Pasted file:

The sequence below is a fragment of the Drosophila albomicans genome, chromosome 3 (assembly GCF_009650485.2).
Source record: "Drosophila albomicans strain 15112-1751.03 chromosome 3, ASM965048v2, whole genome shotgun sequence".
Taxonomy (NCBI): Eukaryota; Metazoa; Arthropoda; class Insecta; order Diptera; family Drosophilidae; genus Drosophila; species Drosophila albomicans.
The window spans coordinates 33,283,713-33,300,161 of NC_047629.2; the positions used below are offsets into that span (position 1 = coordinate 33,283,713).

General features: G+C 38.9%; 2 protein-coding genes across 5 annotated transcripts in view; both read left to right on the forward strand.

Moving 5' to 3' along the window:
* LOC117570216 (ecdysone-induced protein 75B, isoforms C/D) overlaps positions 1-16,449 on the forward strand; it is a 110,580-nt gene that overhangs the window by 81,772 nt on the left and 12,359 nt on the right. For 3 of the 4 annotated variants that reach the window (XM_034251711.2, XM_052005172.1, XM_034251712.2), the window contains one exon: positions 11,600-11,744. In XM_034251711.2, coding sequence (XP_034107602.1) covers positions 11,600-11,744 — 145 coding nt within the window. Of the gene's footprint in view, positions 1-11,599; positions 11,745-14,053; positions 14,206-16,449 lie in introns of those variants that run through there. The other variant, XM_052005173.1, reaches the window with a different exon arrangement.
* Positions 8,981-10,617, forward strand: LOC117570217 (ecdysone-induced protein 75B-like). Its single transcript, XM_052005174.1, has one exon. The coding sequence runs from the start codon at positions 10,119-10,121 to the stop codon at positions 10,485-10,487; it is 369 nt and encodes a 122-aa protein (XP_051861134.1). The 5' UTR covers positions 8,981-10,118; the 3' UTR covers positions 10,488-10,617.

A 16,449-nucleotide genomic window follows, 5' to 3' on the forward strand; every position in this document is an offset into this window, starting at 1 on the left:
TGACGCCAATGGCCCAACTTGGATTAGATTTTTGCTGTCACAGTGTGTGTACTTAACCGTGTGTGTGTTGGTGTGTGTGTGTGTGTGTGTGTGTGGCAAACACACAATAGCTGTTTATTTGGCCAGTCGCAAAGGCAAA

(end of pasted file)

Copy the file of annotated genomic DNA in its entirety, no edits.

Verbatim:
The sequence below is a fragment of the Drosophila albomicans genome, chromosome 3 (assembly GCF_009650485.2).
Source record: "Drosophila albomicans strain 15112-1751.03 chromosome 3, ASM965048v2, whole genome shotgun sequence".
Taxonomy (NCBI): Eukaryota; Metazoa; Arthropoda; class Insecta; order Diptera; family Drosophilidae; genus Drosophila; species Drosophila albomicans.
The window spans coordinates 33,283,713-33,300,161 of NC_047629.2; the positions used below are offsets into that span (position 1 = coordinate 33,283,713).

General features: G+C 38.9%; 2 protein-coding genes across 5 annotated transcripts in view; both read left to right on the forward strand.

Moving 5' to 3' along the window:
* LOC117570216 (ecdysone-induced protein 75B, isoforms C/D) overlaps positions 1-16,449 on the forward strand; it is a 110,580-nt gene that overhangs the window by 81,772 nt on the left and 12,359 nt on the right. For 3 of the 4 annotated variants that reach the window (XM_034251711.2, XM_052005172.1, XM_034251712.2), the window contains one exon: positions 11,600-11,744. In XM_034251711.2, coding sequence (XP_034107602.1) covers positions 11,600-11,744 — 145 coding nt within the window. Of the gene's footprint in view, positions 1-11,599; positions 11,745-14,053; positions 14,206-16,449 lie in introns of those variants that run through there. The other variant, XM_052005173.1, reaches the window with a different exon arrangement.
* Positions 8,981-10,617, forward strand: LOC117570217 (ecdysone-induced protein 75B-like). Its single transcript, XM_052005174.1, has one exon. The coding sequence runs from the start codon at positions 10,119-10,121 to the stop codon at positions 10,485-10,487; it is 369 nt and encodes a 122-aa protein (XP_051861134.1). The 5' UTR covers positions 8,981-10,118; the 3' UTR covers positions 10,488-10,617.

A 16,449-nucleotide genomic window follows, 5' to 3' on the forward strand; every position in this document is an offset into this window, starting at 1 on the left:
TGACGCCAATGGCCCAACTTGGATTAGATTTTTGCTGTCACAGTGTGTGTACTTAACCGTGTGTGTGTTGGTGTGTGTGTGTGTGTGTGTGTGTGGCAAACACACAATAGCTGTTTATTTGGCCAGTCGCAAAGGCAAA